First of all, allow me to establish that I am an ardent Beatles fan. Second, let me confess that I have been imbedded in the criminal justice system for about a quarter of a century. As such, there is a certain type of “ear” that I have developed over the years to pick up criminal-justice-related tidbits.
Yesterday, there was a lot of Beatles activity…pretty impressive given that the band disbanded almost 50 years ago. Topping the list of newly released items were a video game and a box set of all the original releases on remastered cds packaged together with video “mini-documentaries”. Naturally, I played the part of consumer. Then, as I contemplated the weekly “Attorney Sam” feature of this daily blog, some of the Beatles’ lyrics came back to me.
There are obvious crime-related Beatles songs. “Maxwell’s Silver Hammer” is such an example. In it, a handful of murders are conducted by our young hero with the aid of his trusty silver weapon which he manages to smuggle in everywhere, including school, court and the local police station. Of course, on the other side of the law, there is “Lovely Rita”. Here, the singer is courting (no pun intended) a meter maid.
The Beatles’ rock ‘n roll view of romance is particular interest. “Why Don’t We Do It In The Road” comes to mind, for example. It could, I suppose be simply walking and whistling a happy tune that the fad four are suggesting, but most people think they are talking about something a bit more sexual in nature. Clearly not a good suggestion. Assuming that one survived the oncoming traffic, one would soon be arrested and prosecuted for a host of criminal acts which fall under the purview of the sexual offender registry. Of course, speaking of which, the song “Little Child”, wherein the singer, who is “sad and lonely” asks a young thing to “take a chance” on him would also interest many prosecutors. Of course, he is suggesting that they only dance…!
I can see the Commonwewlth’s sexual assault expert now testifying that “things like ‘dancing’ are simply a ruse used by the offender who gains the child’s trust…!”
Speaking of romantic tunes, the song “No Reply” is an interesting song in view of today’s attention to stalking and restraining orders. Looking into the windows and following your particular object of infatuation tends to be frowned upon these days…even if you believe “she needs you”, as in the song “For No One”. Want to take it a step further? Check out the lyrics of “Run For Your Life”. I don’t know if the “little girl” in this song bears any relation to the “little child” in the so-entitled song mentioned above, but mutter most of these lyrics to your intended and you might just find yourself behind bars. Think I am exaggerating? How do the words, “I’d rather see you dead, little girl, than to be with another man”, “Better run for your life if you can, little girl. Catch you with another guy, that’s the end. Little girl”.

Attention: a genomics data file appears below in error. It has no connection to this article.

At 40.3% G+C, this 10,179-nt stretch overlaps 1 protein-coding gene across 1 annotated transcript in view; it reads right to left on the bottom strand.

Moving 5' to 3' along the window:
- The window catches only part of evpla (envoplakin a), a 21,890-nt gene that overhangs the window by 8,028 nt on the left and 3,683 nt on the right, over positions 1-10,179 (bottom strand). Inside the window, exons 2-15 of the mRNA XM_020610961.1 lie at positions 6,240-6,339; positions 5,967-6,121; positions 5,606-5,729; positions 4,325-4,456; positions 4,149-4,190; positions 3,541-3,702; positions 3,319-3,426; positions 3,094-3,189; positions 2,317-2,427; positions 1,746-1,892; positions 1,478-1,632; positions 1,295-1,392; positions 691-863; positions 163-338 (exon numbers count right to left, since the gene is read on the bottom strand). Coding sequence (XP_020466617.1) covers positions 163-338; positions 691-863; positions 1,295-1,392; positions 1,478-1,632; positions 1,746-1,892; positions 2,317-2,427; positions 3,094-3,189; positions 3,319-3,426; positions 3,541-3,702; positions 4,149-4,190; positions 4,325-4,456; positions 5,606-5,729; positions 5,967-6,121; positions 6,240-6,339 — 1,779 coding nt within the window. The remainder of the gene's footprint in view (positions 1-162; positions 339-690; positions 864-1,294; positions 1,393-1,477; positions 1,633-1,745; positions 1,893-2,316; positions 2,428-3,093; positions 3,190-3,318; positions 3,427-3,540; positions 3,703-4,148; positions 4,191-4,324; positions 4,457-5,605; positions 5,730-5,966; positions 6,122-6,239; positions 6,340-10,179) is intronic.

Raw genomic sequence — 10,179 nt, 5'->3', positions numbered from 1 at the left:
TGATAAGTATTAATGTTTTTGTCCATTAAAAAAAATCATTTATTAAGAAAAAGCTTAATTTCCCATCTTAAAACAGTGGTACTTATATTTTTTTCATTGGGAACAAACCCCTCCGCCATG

Of course, this was written before domestic violence cases were so popular.
Speaking of romance and warmth…let’s look at a song about warm, cuddly happiness. Let’s think of the song “Happiness Is A Warm Gun“, wherein the singer describes to his little friend how much it means to him when his finger is on the trigger and so he knows the world can do him “no harm”.
In today’s post-9-1-1 world, I am also not so sure how mainstream songs calling for a revolution might go over.
“Aw, come one, Sam. You are really stretching things beyond limits here today”, you might say. “Who would take their direction from a Beatles’ song?”
Anybody out there remember a fella named Charlie Manson? He is said to have been inspired by the Beatles’ song “Helter Skelter”.
Of course, Mr. Manson was not exactly our idea of a “regular guy”.
I remind you that this is certainly not an anti-Beatles posting. I am a huge (and now alittle poorer) fan. I just think it is interesting that, while we are very aware of today’s music with admittedly more explicit lyrics, we may have forgotten musical works of art of yesteryear which could potentially catch the similar recognition.
“But, Sam, this is a criminal justice blog, not a musical review blog.
You’re right. And here is the criminal justice message. People do often get moved by their emotions and inspiration. Music often effects these things. Do not get so caught up in the moment of inspiration so much that you lose sense of reality. Belive it or not, I have handled many a case were that mistake was made.
“The music made me do it”, is not a defense in today’s courts unless you are perhaps you are going for an insanity plea.
If, on the other hand, you have become carried away with the moment or the music, and are now finding yourself either being investigated or actually accused of committing an act they tell you is illegal, and you would like to discuss it with me, feel free to call me at 617-492-3000.